The UK’s National Cyber Security Centre (NCSC) recently warned that the cash-strapped third sector is increasingly at risk from malicious actors. With the number of security vulnerabilities reaching over 23,000 in 2022, the talent gap in cybersecurity widening and cyber criminals becoming more sophisticated, public sector organizations are struggling to keep up.
On the physical battlefield, soldiers share information in real time to gain an accurate view of the war zone and react accordingly. The key thing here is information, or data, exchange. So, why isn’t the digital war - that continues to rage on - using the same tactics?
The UK Government's National Cyber Strategy announced last year, with ‘defending as one’ at its heart, places a firm emphasis on an interdepartmental, data-sharing approach to shore up governmental cyber resilience. This approach must extend to the free flow of information with the private sector that has realistically more resources and a larger pool of talent. Yet, setting up an efficient, ever-evolving intersectoral collaboration may seem too time-consuming and complex without a clear starting point, so here’s what public and private organizations need to consider to map out an effective plan for winning the cyber war.
Data is cybercriminals' main target
Data is growing exponentially in volume. Naturally, the more data that is out there, the higher the number of ransomware threats that the private and public sector need to be prepared for. Businesses must protect their data as much as their infrastructure as it is at the heart of any organization, regardless of the sector they operate in. An in-depth defence plan is commendable but it’s ultimately futile if your key resource remains vulnerable. That is why both the public and the private sector need to concentrate their efforts to encrypt and protect data from possible threats. It is tempting to think that technology alone can solve this problem. And while there are tools available that are valuable to protection and recovery, it’s only one part of keeping data safe.
James Hughes is Enterprise CTO at Rubrik.
A data-sized hole in cyber warfare tactics
To date, the public and private sectors have lacked formal mechanisms for quickly sharing threat information, hampering the extensive and seamless collaboration needed to address a cybersecurity problem that keeps worsening. While it is common for CISOs to move jobs from one sector to the other and to use their previous experiences to support their current security teams, intelligence sharing still remains confined. Notwithstanding a close-knit network of CISOs and CIOs who share tips and tricks informally, other professionals remain in the dark about the current threat landscape.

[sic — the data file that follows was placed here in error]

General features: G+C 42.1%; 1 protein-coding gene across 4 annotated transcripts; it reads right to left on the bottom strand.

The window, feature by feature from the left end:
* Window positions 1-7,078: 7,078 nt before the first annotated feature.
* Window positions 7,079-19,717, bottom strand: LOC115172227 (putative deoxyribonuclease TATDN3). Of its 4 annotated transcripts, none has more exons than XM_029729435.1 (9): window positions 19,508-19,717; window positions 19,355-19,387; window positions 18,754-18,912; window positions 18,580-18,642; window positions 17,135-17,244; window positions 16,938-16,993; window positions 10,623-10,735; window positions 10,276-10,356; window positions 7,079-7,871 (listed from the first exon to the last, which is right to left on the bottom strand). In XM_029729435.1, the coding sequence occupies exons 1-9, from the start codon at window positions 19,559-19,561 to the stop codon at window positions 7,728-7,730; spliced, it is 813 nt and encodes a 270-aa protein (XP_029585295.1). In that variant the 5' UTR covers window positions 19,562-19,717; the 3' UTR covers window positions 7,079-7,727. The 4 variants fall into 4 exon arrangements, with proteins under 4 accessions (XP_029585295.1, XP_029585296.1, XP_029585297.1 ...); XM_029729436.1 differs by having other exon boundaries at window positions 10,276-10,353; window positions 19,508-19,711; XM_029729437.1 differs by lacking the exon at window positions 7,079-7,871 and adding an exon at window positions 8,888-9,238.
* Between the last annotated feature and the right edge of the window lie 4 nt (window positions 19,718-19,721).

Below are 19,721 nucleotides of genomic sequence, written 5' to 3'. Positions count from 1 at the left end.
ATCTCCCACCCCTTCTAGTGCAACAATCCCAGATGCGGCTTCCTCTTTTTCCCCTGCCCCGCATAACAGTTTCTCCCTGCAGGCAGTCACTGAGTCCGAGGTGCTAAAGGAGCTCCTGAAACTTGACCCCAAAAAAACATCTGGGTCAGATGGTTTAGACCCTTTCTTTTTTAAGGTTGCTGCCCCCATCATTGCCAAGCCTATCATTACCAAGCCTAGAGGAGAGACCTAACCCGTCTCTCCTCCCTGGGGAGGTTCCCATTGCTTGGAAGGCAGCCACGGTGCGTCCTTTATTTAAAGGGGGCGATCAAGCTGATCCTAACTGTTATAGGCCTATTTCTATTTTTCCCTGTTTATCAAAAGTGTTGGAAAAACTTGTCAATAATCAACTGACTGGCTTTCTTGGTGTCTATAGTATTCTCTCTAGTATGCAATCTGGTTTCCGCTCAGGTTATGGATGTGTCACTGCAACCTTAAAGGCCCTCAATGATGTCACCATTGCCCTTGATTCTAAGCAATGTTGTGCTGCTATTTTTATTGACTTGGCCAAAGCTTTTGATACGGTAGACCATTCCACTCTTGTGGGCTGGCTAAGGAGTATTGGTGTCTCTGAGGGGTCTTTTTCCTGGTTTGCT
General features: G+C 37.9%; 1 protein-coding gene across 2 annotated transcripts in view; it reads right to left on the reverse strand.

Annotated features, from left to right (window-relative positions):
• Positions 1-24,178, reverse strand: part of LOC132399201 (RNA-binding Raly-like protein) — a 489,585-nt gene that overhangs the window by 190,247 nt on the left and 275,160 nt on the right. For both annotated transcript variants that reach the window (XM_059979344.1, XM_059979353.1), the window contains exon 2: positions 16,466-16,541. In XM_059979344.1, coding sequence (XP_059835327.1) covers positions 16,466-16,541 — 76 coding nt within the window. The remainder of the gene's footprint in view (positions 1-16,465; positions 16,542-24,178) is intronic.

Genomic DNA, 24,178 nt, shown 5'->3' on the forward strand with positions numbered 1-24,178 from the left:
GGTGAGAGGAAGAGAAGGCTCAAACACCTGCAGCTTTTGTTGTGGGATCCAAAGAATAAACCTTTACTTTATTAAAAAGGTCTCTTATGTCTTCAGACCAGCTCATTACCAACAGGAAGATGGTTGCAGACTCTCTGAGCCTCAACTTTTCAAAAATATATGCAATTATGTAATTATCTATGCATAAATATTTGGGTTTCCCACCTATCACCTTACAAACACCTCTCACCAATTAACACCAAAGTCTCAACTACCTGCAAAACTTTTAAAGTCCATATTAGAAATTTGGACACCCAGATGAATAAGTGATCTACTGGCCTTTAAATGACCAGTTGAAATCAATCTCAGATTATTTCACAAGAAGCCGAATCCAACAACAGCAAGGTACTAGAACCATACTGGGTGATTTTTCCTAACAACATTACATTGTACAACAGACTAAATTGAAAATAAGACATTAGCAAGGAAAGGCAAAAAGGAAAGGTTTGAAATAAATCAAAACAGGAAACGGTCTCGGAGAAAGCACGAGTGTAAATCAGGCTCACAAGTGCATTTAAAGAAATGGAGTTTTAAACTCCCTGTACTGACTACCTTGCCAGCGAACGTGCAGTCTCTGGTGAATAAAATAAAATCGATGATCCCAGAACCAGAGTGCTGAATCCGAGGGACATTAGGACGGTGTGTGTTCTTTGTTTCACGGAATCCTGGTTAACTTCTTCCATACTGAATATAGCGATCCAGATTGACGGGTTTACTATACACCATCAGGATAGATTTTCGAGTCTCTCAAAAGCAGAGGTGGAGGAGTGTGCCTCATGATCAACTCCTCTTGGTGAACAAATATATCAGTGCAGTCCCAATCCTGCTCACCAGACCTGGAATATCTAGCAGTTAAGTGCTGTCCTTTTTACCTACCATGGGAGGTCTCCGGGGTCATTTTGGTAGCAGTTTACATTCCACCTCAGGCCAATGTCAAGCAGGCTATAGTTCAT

All it takes is one person in your organisation to involuntarily expose your entire enterprise. That is why there needs to be a transparent and open flow of knowledge to a wider audience so that information is not siloed, everyone can be vigilant about potential cyber threats and know how to act in the event of an attack.
Sponsoring peer communities
Businesses and governments are already interlinked in their attempts to keep ahead of cybercriminals. You only need to look at examples of the recent Royal Mail attack, which saw the NCSC and the business working together to reduce its impact. And across the Pond, Biden’s newly announced Cybersecurity Strategy will focus on ensuring closer collaboration on cyber between government and industry. Whilst all of this is moving in the right direction in this regard, there’s more work to be done to create more intentional and systematic cross-sharing and learning from one another.
To kickstart the open flow of knowledge in the industry, both public and private organizations could sponsor a wider peer network for security experts (similar to the now common business leaders communities) that streamlines intelligence from private to public or vice versa and offers support. Gartner offers a Peer Connect network of business leaders that encourages the open discussion of trends and ideas, critical to business decision-making. So, why shouldn't there be similar intersectional initiatives for cybersecurity talent?
We are already seeing initiatives that foster collaboration through knowledge sharing. Public and private organizations in the UK can visit the National Cyber Security Centre (NCSC) website for guidelines, self-help tools and services that bolster their cyber defense, including examining their cyber security protection through the Cyber Assessment Framework (CAF) guidance. And in the United States, President Biden supported the Strengthening American Cybersecurity Act, calling for covered businesses to disclose ransomware payment to a federal agency in 24 hours or within 72 hours after the covered entity reasonably believes that a covered cyber incident has occurred.
Whether public or private sector, senior or junior professional, new to the game or not, open discussion and flow of insights is the key to robust cyber resilience going forward. With cyber incidents ever-evolving, those facing the attacks head first need to work as a team, supporting and learning from each other.